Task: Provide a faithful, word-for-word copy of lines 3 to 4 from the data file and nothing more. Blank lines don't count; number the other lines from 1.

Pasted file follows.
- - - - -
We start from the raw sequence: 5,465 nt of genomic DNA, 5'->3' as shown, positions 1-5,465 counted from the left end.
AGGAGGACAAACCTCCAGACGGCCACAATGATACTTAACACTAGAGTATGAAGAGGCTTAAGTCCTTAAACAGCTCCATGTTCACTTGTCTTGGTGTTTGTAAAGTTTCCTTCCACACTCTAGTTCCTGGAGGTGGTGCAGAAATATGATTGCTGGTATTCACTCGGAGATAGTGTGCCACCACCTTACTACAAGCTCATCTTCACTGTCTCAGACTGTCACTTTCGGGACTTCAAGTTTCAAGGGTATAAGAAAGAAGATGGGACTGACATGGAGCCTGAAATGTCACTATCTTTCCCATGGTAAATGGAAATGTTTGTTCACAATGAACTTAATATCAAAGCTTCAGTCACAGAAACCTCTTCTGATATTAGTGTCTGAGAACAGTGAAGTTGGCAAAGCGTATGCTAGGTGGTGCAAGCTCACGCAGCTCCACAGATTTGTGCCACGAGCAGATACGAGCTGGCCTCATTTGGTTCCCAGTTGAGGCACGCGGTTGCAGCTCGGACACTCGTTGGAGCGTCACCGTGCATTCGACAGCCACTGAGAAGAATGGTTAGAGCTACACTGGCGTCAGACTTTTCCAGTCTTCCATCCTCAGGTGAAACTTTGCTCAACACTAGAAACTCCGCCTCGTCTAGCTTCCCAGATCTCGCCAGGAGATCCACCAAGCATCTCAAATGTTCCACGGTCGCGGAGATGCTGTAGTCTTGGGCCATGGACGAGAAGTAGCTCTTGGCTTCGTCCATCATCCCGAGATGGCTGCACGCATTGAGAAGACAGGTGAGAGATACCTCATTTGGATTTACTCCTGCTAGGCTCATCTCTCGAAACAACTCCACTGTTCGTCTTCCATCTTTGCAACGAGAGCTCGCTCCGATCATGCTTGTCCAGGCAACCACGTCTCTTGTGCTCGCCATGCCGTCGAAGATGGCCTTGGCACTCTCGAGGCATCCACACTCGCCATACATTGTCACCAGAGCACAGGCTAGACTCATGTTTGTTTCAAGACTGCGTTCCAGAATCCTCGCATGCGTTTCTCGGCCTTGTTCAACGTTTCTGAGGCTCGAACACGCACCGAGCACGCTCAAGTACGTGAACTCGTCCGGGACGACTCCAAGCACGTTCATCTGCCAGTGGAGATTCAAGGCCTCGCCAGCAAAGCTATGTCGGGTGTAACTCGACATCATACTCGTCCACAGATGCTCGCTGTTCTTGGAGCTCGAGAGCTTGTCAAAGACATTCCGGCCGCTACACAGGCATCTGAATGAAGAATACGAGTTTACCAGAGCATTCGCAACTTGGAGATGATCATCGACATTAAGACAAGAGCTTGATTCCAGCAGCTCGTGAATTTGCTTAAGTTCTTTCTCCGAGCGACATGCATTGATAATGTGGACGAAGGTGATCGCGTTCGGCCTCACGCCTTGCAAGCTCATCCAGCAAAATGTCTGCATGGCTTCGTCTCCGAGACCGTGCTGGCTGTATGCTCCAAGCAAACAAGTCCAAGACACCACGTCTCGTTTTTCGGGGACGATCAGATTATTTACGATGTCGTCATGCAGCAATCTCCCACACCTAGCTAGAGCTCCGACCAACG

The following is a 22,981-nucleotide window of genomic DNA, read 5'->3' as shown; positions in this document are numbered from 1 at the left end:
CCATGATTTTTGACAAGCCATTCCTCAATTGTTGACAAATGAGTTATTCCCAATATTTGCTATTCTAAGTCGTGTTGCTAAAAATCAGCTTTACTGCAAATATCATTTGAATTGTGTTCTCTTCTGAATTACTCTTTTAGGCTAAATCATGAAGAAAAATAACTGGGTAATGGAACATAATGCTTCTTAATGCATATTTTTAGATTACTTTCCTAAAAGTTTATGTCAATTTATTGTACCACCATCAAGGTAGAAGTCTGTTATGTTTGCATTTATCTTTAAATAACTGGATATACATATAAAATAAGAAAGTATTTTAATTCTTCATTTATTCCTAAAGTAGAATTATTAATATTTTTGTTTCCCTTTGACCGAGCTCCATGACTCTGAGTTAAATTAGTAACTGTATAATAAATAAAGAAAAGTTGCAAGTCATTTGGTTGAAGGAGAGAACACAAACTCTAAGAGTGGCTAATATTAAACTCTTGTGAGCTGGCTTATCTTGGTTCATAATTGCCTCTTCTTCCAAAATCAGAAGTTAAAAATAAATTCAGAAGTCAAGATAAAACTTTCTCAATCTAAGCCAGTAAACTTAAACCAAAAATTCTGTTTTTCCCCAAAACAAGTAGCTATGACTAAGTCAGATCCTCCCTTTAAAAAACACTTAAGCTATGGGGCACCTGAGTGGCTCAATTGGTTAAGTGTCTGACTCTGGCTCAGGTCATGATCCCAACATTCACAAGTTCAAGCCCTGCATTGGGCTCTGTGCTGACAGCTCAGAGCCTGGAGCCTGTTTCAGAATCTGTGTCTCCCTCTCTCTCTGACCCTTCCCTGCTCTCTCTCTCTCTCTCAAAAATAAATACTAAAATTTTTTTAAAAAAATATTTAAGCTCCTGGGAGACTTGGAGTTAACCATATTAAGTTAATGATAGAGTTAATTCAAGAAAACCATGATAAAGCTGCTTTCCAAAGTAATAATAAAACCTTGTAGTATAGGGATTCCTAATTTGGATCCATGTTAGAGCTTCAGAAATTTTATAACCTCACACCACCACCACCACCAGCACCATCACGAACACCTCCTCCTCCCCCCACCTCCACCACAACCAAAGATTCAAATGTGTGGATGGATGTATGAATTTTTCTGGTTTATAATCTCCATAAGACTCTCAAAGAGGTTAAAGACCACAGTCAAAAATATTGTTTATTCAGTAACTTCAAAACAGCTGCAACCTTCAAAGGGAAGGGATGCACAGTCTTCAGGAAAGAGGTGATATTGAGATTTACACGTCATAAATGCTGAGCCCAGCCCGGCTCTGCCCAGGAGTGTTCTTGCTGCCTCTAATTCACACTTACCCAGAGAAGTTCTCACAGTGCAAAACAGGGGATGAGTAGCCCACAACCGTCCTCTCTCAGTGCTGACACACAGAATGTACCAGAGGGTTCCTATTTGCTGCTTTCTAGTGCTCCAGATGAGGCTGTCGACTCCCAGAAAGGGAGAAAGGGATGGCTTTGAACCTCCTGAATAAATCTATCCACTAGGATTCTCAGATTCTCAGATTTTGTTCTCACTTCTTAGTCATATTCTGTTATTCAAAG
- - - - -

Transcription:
The following is a 22,981-nucleotide window of genomic DNA, read 5'->3' as shown; positions in this document are numbered from 1 at the left end:
CCATGATTTTTGACAAGCCATTCCTCAATTGTTGACAAATGAGTTATTCCCAATATTTGCTATTCTAAGTCGTGTTGCTAAAAATCAGCTTTACTGCAAATATCATTTGAATTGTGTTCTCTTCTGAATTACTCTTTTAGGCTAAATCATGAAGAAAAATAACTGGGTAATGGAACATAATGCTTCTTAATGCATATTTTTAGATTACTTTCCTAAAAGTTTATGTCAATTTATTGTACCACCATCAAGGTAGAAGTCTGTTATGTTTGCATTTATCTTTAAATAACTGGATATACATATAAAATAAGAAAGTATTTTAATTCTTCATTTATTCCTAAAGTAGAATTATTAATATTTTTGTTTCCCTTTGACCGAGCTCCATGACTCTGAGTTAAATTAGTAACTGTATAATAAATAAAGAAAAGTTGCAAGTCATTTGGTTGAAGGAGAGAACACAAACTCTAAGAGTGGCTAATATTAAACTCTTGTGAGCTGGCTTATCTTGGTTCATAATTGCCTCTTCTTCCAAAATCAGAAGTTAAAAATAAATTCAGAAGTCAAGATAAAACTTTCTCAATCTAAGCCAGTAAACTTAAACCAAAAATTCTGTTTTTCCCCAAAACAAGTAGCTATGACTAAGTCAGATCCTCCCTTTAAAAAACACTTAAGCTATGGGGCACCTGAGTGGCTCAATTGGTTAAGTGTCTGACTCTGGCTCAGGTCATGATCCCAACATTCACAAGTTCAAGCCCTGCATTGGGCTCTGTGCTGACAGCTCAGAGCCTGGAGCCTGTTTCAGAATCTGTGTCTCCCTCTCTCTCTGACCCTTCCCTGCTCTCTCTCTCTCTCTCAAAAATAAATACTAAAATTTTTTTAAAAAAATATTTAAGCTCCTGGGAGACTTGGAGTTAACCATATTAAGTTAATGATAGAGTTAATTCAAGAAAACCATGATAAAGCTGCTTTCCAAAGTAATAATAAAACCTTGTAGTATAGGGATTCCTAATTTGGATCCATGTTAGAGCTTCAGAAATTTTATAACCTCACACCACCACCACCACCAGCACCATCACGAACACCTCCTCCTCCCCCCACCTCCACCACAACCAAAGATTCAAATGTGTGGATGGATGTATGAATTTTTCTGGTTTATAATCTCCATAAGACTCTCAAAGAGGTTAAAGACCACAGTCAAAAATATTGTTTATTCAGTAACTTCAAAACAGCTGCAACCTTCAAAGGGAAGGGATGCACAGTCTTCAGGAAAGAGGTGATATTGAGATTTACACGTCATAAATGCTGAGCCCAGCCCGGCTCTGCCCAGGAGTGTTCTTGCTGCCTCTAATTCACACTTACCCAGAGAAGTTCTCACAGTGCAAAACAGGGGATGAGTAGCCCACAACCGTCCTCTCTCAGTGCTGACACACAGAATGTACCAGAGGGTTCCTATTTGCTGCTTTCTAGTGCTCCAGATGAGGCTGTCGACTCCCAGAAAGGGAGAAAGGGATGGCTTTGAACCTCCTGAATAAATCTATCCACTAGGATTCTCAGATTCTCAGATTTTGTTCTCACTTCTTAGTCATATTCTGTTATTCAAAG